Indian Comics Irregular #150
Three new comic-book series--SCALPED, COWBOYS & ALIENS, and RED PROPHET--feature Indians in prominent roles. They're all worth a look and some are even worth a read. As usual, let's separate the wheat from the chaff.
Premise: Set in an alternate history of America where folk magic really works, RED PROPHET is a story about a Shaw-Nee named Lolla-Wossiky who sets out to find a cure his unusual illness only to discover a strange young boy named Alvin who has the ability to change the world around him. As an encounter with Alvin changes Lolla-Wossiky into Tenskwa-Tawa, the Red Prophet, Alvin learns that he must use his powers to help other living beings, and not to harm them. But as luck would have it, this lesson comes as a war begins to brew between the Prophet's brother, Ta-Kumsaw, and the frontiersmen led by Governor William Henry Harrison. (Silver Bullet Comics, 1/11/07)
Rob's review: Issue #2 is devoted to Lolla-Wossiky's thoughts and feelings as he journeys north to his first encounter with Alvin. It's rare that a comic spends so much time showing how strange the white man's world was to an Indian. If the writing continues to be this incisive, RED PROPHET may be something special.
Premise: Fifteen years ago, Dashiell 'Dash' Bad Horse ran away from a life of abject poverty and utter hopelessness on the Prairie Rose Indian Reservation in hopes of finding something better. Now, he's come back home to find nothing much has changed on 'The Rez'--short of a glimmering new casino, and a once-proud people overcome by drugs and organized crime. So is he back to set things right or just get a piece of the action? (tfaw.com, 1/4/07)
Rob's review: SCALPED is reasonably entertaining as a "Sopranos"-style crime drama. As a genuine look at reservation life, it's a grotesque distortion of reality--almost a pure fiction. I'll venture to say that no reservation, not even Pine Ridge in the '70s, was ever this bad.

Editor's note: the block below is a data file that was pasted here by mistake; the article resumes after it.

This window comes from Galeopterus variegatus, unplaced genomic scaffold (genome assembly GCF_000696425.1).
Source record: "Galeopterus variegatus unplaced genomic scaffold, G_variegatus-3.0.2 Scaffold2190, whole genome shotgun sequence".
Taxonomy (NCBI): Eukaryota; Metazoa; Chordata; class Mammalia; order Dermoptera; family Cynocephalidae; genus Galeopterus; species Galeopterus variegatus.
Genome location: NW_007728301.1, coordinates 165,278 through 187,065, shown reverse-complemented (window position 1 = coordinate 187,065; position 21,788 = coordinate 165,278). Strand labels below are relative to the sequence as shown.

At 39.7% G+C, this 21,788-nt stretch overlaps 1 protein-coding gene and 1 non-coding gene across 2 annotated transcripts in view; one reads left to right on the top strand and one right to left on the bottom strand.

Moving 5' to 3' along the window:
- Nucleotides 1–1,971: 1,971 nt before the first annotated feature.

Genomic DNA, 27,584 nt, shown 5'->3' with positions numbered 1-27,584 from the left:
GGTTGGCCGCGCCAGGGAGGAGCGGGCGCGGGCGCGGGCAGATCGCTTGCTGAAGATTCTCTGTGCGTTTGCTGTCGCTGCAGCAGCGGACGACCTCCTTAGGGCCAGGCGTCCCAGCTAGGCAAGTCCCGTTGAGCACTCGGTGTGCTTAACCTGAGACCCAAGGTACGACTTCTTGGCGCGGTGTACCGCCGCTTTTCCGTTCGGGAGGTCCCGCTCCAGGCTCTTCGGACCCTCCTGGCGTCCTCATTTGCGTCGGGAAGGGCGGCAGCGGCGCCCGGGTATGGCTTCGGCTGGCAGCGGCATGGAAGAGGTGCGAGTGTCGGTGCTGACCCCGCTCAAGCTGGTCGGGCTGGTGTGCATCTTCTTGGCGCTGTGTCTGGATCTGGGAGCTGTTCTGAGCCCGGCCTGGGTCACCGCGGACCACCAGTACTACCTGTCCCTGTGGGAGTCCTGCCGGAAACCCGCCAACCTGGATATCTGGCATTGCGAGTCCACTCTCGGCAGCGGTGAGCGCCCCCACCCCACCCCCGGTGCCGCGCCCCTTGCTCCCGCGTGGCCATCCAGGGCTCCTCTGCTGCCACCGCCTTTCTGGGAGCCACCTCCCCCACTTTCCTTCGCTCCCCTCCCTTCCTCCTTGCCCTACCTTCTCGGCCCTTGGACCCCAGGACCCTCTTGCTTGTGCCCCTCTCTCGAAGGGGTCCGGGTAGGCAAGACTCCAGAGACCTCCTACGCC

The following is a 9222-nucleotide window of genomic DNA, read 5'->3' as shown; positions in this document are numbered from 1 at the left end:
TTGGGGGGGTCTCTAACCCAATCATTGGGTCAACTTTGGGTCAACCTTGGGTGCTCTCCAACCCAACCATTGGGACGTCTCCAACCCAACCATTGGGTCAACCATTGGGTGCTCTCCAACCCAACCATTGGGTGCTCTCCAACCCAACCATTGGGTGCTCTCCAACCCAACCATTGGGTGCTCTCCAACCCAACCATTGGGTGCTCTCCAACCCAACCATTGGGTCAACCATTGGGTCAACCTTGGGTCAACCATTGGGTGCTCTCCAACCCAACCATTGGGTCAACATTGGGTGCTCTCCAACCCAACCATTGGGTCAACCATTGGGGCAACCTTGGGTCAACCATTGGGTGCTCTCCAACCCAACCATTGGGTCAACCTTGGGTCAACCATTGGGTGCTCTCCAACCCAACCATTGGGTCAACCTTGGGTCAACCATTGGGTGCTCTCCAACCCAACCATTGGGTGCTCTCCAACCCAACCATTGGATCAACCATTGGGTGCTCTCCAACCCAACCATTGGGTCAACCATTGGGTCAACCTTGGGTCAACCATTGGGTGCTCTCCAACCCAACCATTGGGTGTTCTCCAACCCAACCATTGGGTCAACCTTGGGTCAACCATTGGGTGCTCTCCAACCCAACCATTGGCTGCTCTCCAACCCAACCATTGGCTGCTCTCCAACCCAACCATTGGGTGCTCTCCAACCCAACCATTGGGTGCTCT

Writer Jason Aaron is kidding himself if he thinks people will learn about Indians from SCALPED. What they'll learn is that Indians are criminals, thugs, and lowlifes. In other words, that they're just as savage and uncivilized as they ever were. What a charming message that is.
Premise: On the western Arizona trail in the 1800s, a skirmish between a band of Apache warriors and a wagon train of cowboys and settlers is interrupted by a crashing alien spacecraft. The cowboys and the Apache form a tenuous alliance against this new foe ... a greedy, rapacious interstellar empire called the Caste. (CowboysandAliens.net)
Rob's review: COWBOYS & ALIENS begins with a nice prologue comparing the European invasion to an alien invasion. For Indians, that's just about what the European invasion was. Between guns, germs, and steel, they had no idea what hit them. They learned fast, but that wasn't enough to stave off eventual defeat.
But the comic immediately subverts this message with the main story, which opens with ... I kid you not ... an Indian attack on a wagon train. Most of your basic Native stereotypes quickly appear. The Indians are Apaches ... riding horses ... with a Plains-style chief ... half-naked braves ... and a "shaman." The Indians have no culture or religion other than dancing around a fire before a big fight. The text refers to them ironically as "savages," but the story portrays them as actual savages.
My recommendation: Buy RED PROPHET, borrow SCALPED, and skip COWBOYS & ALIENS (or read it online). For more on these comics, follow the links at http://www.bluecorncomics.com/nacomics.htm
Blue Corn Comics